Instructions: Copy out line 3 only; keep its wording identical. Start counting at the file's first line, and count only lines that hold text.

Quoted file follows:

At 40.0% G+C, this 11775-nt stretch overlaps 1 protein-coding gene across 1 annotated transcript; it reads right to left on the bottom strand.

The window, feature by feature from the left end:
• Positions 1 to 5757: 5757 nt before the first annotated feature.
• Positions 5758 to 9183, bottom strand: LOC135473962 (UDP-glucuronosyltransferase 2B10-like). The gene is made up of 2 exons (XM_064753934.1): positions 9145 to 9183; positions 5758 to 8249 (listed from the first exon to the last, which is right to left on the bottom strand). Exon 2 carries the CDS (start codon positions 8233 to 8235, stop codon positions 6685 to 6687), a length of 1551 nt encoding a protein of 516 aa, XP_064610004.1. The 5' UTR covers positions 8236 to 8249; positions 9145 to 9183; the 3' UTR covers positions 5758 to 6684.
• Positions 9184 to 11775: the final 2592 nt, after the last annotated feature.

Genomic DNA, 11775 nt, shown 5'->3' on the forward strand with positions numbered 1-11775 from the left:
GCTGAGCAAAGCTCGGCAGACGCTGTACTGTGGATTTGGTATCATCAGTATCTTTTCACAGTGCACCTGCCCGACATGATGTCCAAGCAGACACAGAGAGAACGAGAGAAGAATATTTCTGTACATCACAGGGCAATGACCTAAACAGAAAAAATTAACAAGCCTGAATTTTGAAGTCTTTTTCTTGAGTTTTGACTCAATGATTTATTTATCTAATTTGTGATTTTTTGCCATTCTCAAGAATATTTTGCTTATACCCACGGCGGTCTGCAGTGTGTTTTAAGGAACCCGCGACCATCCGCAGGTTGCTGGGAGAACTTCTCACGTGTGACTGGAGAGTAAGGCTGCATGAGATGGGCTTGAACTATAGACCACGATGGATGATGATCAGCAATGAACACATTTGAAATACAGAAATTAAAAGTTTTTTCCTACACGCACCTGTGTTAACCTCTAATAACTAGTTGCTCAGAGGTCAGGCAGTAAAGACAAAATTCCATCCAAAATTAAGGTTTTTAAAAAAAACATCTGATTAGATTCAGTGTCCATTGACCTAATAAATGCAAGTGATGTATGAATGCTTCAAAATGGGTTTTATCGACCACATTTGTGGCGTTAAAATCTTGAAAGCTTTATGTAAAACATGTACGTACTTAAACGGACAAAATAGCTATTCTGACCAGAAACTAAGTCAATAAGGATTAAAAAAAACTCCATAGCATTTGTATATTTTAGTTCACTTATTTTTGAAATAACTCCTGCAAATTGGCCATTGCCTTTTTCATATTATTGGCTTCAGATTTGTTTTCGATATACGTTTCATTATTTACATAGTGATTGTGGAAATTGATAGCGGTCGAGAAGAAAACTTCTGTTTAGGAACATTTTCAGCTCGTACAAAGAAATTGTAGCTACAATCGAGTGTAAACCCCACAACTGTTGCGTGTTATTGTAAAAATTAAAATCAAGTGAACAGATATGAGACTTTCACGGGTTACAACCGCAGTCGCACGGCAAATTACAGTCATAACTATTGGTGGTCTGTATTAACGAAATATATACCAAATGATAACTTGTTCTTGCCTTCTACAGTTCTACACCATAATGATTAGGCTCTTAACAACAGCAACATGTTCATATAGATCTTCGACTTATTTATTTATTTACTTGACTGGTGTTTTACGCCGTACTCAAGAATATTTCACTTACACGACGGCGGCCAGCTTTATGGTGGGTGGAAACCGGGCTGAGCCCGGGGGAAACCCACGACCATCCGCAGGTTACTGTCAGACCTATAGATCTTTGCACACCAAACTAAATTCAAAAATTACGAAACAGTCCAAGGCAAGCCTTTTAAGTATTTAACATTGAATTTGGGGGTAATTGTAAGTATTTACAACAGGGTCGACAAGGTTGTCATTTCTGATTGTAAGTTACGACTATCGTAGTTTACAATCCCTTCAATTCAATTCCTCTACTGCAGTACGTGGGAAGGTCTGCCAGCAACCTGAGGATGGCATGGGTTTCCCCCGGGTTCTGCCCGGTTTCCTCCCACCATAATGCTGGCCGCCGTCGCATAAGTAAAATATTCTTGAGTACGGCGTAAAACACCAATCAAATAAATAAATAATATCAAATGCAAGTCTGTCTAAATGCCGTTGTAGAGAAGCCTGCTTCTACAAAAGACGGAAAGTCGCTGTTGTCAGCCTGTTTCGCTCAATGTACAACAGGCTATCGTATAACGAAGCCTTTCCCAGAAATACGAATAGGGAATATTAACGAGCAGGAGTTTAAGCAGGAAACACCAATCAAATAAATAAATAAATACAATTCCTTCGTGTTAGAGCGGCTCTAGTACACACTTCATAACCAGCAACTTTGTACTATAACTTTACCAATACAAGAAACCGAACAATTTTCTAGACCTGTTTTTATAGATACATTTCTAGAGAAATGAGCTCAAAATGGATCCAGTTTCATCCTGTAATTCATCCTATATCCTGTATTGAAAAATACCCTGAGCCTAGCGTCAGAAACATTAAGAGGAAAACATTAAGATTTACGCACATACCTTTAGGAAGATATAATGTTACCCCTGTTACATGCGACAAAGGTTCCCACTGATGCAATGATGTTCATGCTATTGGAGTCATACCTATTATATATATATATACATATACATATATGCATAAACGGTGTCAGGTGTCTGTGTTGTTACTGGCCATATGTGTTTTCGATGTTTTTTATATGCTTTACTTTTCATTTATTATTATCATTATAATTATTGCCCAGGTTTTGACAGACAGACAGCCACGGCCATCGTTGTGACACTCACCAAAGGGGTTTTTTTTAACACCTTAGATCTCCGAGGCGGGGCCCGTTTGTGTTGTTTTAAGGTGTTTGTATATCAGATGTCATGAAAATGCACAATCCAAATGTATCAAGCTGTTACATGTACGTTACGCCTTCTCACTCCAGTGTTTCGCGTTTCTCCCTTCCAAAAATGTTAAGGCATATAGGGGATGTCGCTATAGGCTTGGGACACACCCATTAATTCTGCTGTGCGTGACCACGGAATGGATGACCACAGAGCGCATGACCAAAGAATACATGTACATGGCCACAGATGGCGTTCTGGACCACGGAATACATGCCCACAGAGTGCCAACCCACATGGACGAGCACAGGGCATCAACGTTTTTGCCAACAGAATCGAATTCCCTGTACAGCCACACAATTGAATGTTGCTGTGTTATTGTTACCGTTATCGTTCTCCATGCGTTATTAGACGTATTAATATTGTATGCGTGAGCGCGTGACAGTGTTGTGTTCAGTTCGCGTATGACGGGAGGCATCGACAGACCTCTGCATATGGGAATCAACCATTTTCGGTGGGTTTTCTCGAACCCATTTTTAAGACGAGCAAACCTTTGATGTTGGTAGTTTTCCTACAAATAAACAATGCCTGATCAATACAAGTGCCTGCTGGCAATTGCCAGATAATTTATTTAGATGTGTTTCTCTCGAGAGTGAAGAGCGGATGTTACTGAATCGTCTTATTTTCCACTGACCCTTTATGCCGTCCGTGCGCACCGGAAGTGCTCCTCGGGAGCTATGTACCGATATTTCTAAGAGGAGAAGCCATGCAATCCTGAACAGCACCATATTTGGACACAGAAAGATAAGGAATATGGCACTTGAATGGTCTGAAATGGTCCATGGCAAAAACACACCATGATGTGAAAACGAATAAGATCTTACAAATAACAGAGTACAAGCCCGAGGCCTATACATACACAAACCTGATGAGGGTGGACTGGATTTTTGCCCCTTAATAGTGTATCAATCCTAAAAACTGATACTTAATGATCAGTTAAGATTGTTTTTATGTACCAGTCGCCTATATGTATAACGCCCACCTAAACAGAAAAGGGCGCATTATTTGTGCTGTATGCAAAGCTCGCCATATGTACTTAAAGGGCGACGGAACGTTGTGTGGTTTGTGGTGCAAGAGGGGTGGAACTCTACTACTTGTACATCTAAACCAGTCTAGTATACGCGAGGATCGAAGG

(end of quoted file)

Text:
• Positions 1 to 5757: 5757 nt before the first annotated feature.